Wind Power Laws in India

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India has federal and unitary governance structures. Thus, the Constitution establishes the distribution of executive and legislative powers between the Union and the States. In this separation of powers, electricity is on the competing list of the Indian Constitution. Therefore, both the national legislature and the state legislatures have the right to legislate on the subject. However, in case of conflict, the provisions of the central laws take precedence over the laws of the State. 13 MoP, „Green Hydrogen Policy“, notification No. 23/02/2022-R&R, of 17 February 2022, available at One of the biggest barriers to building wind projects is land acquisition. Since land is a matter of state, many state government agencies, including the Ministry of Finance and the Panchayats, are involved in land acquisition/lease authorization.

The presence of many departments and entities makes the whole process very long and incredibly cumbersome. Typically, it takes about 6 to 9 months to acquire land for new wind projects, but this sometimes extends to 18 to 24 months in some states. Project commissioning is expected to take about 12 to 18 months in most central and state tenders, but permits and purchase coverage only take 60 to 70 percent of the time. However, the implementation of a single window system has significantly improved the land acquisition permit process, there are still many issues that lead to project delays. The total land footprint required to meet India`s renewable energy target for 2022 ranges from 55,000 to 125,000 km, roughly the size of a state like Himachal Pradesh (Kiesecker et al. 2019). Despite the huge land needs, only four states, Rajasthan, Madhya Pradesh, Maharashtra and Gujarat, have a special government land allocation policy for renewable energy projects. Karnataka and Jammu and Kashmir (J&K) have not yet implemented standardized land allocation policies. J&K, Leh and Ladakh were recently granted the status of Union Territories governed by the central government. Therefore, the government should take advantage of the enormous potential of renewable energy in these regions through a structured land allocation policy to take advantage of the abundance of land available in these regions.

49 As of May 2022, there are three electricity exchanges in India: Power Exchange of India Limited (PXIL); Indian Energy Exchange Limited (IEX); and Pranurja Solution Limited. 57 See In February 2022, Sify Technologies Limited entered into power purchase agreements with Vibrant Energy Holdings for a total capacity of 231 MW to power Sify`s hyperscale data centers.21 The A, Jani HK, Nagababu G, Kachhwaha SS (2021) Wind and Solar Power Deployment in India: Economic Aspects and Policy Implications. African J Sci Technol Innov Dev 13:357-375. As the world grapples with the problem of climate change, India has decided to slowly shift from conventional forms to clean renewable sources of electricity generation. In 2008, the federal and state governments launched a major initiative called the National Solar Mission, while simultaneously launching India`s National Climate Change Action Plan. With the aim of switching to clean renewable energy, the country has set a target of reaching 450 GW of capacity by 2030. India currently has over 100 GW of installed capacity of renewable energy assets, with about 80 GW of solar and wind assets. GERC (2021b) Tariff Framework for Wind-Solar Distribution and Other Licensees` Electricity Supply-In addition, over the past two years, the state has ranked second among renewable energy plants with 994.14 MW, including 688.58 MW of wind power. The state has made significant progress in wind power generation, with the construction of large-scale wind turbines starting in the early 1990s.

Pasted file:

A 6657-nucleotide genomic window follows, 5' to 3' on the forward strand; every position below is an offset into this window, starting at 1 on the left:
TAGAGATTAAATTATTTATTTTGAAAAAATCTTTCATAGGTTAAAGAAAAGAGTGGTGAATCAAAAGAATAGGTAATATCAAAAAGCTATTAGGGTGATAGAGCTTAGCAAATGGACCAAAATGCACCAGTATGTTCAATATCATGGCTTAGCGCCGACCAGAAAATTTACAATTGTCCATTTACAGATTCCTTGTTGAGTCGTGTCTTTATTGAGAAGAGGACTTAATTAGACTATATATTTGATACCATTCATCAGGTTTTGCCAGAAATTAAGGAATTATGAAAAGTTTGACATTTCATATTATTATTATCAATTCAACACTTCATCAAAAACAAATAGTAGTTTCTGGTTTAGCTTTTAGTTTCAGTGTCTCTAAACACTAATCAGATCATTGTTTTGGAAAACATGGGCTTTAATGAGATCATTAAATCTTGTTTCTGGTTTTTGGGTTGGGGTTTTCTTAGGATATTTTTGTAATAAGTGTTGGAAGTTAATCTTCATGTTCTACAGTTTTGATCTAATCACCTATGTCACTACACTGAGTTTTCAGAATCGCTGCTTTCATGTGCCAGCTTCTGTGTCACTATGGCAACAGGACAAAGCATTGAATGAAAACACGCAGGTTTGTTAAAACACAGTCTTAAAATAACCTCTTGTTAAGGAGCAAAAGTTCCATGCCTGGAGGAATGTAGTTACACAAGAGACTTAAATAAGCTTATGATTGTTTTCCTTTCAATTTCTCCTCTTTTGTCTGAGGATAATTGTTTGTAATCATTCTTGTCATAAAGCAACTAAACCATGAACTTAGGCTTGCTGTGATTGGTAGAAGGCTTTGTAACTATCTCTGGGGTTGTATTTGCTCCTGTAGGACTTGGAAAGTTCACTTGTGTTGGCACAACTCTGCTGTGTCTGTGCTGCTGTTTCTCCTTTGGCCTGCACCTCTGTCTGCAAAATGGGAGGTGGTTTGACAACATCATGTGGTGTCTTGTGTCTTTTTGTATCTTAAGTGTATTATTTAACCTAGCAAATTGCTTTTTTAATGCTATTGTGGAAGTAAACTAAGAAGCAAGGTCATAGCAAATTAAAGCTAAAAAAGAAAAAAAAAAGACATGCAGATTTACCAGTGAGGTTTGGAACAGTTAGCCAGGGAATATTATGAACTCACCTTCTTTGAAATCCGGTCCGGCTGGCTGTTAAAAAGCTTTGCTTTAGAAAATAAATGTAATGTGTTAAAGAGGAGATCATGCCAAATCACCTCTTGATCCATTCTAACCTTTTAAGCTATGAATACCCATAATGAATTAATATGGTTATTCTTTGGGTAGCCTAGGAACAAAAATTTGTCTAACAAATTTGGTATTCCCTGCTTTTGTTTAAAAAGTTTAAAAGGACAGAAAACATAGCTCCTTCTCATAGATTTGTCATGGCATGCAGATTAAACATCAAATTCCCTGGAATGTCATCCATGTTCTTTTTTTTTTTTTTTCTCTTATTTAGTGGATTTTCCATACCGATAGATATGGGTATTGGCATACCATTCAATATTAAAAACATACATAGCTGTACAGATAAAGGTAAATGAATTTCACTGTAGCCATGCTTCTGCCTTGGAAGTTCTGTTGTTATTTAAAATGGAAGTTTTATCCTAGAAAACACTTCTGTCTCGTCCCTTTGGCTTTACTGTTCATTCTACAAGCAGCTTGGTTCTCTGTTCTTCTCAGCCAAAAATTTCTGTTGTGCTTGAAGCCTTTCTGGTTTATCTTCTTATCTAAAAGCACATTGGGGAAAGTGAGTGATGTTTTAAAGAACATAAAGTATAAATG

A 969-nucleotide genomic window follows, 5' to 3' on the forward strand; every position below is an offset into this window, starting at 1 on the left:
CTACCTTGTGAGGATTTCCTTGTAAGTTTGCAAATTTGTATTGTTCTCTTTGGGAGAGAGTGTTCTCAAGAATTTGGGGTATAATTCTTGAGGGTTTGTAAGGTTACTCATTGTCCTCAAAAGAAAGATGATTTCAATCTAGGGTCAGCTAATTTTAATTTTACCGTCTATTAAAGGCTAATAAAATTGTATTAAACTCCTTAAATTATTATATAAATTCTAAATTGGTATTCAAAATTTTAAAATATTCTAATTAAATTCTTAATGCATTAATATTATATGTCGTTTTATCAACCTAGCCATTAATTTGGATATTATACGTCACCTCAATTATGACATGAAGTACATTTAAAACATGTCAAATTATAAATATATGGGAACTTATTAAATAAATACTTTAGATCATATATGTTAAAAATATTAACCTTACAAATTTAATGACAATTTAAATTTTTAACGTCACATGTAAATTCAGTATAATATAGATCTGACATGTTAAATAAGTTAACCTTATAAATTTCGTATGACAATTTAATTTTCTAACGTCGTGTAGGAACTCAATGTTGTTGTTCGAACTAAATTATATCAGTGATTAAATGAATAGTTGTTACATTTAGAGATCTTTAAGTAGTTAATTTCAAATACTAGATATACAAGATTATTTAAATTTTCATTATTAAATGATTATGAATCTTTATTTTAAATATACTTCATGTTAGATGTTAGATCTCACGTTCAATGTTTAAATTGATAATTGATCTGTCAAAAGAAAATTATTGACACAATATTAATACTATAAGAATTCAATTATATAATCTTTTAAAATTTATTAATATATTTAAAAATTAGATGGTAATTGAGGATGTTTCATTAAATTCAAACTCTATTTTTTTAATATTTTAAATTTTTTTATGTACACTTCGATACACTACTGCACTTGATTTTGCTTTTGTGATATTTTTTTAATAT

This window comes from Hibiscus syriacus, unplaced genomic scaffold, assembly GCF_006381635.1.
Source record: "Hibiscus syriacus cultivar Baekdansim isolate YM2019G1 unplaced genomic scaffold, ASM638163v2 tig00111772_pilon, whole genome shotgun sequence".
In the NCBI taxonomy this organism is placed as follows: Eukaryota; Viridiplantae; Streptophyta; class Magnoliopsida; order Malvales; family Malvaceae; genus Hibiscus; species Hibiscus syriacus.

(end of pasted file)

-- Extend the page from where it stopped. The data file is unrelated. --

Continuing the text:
However, this is also the reason for the underutilization of wind resources, as most wind turbines are completed or nearing the end of their defined life cycle. These turbines have lower outputs (500 kW) and lower hub heights (25-30 m), and due to technical issues and associated inefficiencies, these aging turbines typically result in low capacity utilization factors (CUF). Despite the significant development of the wind energy sector in the first years, the development of the market is slower than expected. The government must continue to take the necessary steps to resolve the problems. To achieve this goal, several areas need to be addressed, including streamlining the land acquisition process, strengthening DISCOM through capital injection, and increasing efficiency through privatization, location-based auctions, and equitable policies comparable to those of solar energy. The government can refocus on wind energy or the balance between the two. There is also a need to repower aging wind turbines to increase efficiency, improve transmission lines and work on grid stability. The huge potential of offshore wind must be harnessed to reach the target of 150 GW by 2030. In order to minimise disruption, the federal government and the Länder should work together to achieve the national target.

Wind energy requires targeted incentives at the central and state levels. In addition, governments at various levels need to create an enabling environment to attract investment to promote wind energy research, development, installation and transmission. The Government of India (GOI) actively promotes alternative energy sources (Singh 2018) and has been able to create a favourable climate for investment in renewable energy sources through its policies (Thapar and Sharma 2020) (Ramesh and Saini 2020). Among renewable energy sources, wind energy has been widely used to meet the growing demand for clean and affordable energy (Deep et al.